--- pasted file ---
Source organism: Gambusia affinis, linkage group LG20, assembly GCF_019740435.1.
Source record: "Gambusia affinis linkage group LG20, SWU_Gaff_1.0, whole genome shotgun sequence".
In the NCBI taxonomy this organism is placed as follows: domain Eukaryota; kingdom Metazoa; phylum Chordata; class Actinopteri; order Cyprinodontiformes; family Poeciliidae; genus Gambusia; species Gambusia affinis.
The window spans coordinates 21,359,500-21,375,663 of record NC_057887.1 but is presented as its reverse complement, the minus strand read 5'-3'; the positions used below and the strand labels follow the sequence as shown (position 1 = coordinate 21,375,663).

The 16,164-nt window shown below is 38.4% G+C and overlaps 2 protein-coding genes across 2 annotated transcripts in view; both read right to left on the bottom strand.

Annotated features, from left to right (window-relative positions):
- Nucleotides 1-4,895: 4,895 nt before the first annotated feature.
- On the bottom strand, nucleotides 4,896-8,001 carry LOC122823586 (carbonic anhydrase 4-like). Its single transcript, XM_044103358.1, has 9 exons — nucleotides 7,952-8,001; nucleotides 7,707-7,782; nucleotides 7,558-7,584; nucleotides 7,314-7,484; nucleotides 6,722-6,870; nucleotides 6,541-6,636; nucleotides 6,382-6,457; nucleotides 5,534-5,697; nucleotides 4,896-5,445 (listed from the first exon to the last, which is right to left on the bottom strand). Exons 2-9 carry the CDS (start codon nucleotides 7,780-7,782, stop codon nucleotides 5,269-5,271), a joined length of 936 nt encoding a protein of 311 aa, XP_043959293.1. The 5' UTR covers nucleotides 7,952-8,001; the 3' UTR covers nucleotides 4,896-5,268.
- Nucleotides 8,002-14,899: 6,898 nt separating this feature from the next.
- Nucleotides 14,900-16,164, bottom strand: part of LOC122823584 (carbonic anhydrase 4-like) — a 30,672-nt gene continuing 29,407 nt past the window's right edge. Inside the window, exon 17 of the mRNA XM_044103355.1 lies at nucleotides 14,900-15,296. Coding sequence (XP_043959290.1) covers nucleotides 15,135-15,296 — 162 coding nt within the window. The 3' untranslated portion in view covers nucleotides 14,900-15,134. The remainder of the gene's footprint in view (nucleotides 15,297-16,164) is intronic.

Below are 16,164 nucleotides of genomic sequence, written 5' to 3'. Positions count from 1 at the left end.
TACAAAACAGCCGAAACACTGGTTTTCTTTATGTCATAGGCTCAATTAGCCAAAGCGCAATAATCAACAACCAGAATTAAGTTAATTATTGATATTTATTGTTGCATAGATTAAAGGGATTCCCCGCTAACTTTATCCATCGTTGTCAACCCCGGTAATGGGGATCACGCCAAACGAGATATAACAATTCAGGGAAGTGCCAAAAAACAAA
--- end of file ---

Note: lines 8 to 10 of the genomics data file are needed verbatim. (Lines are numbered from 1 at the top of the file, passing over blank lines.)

- On the bottom strand, nucleotides 4,896-8,001 carry LOC122823586 (carbonic anhydrase 4-like). Its single transcript, XM_044103358.1, has 9 exons — nucleotides 7,952-8,001; nucleotides 7,707-7,782; nucleotides 7,558-7,584; nucleotides 7,314-7,484; nucleotides 6,722-6,870; nucleotides 6,541-6,636; nucleotides 6,382-6,457; nucleotides 5,534-5,697; nucleotides 4,896-5,445 (listed from the first exon to the last, which is right to left on the bottom strand). Exons 2-9 carry the CDS (start codon nucleotides 7,780-7,782, stop codon nucleotides 5,269-5,271), a joined length of 936 nt encoding a protein of 311 aa, XP_043959293.1. The 5' UTR covers nucleotides 7,952-8,001; the 3' UTR covers nucleotides 4,896-5,268.
- Nucleotides 8,002-14,899: 6,898 nt separating this feature from the next.
- Nucleotides 14,900-16,164, bottom strand: part of LOC122823584 (carbonic anhydrase 4-like) — a 30,672-nt gene continuing 29,407 nt past the window's right edge. Inside the window, exon 17 of the mRNA XM_044103355.1 lies at nucleotides 14,900-15,296. Coding sequence (XP_043959290.1) covers nucleotides 15,135-15,296 — 162 coding nt within the window. The 3' untranslated portion in view covers nucleotides 14,900-15,134. The remainder of the gene's footprint in view (nucleotides 15,297-16,164) is intronic.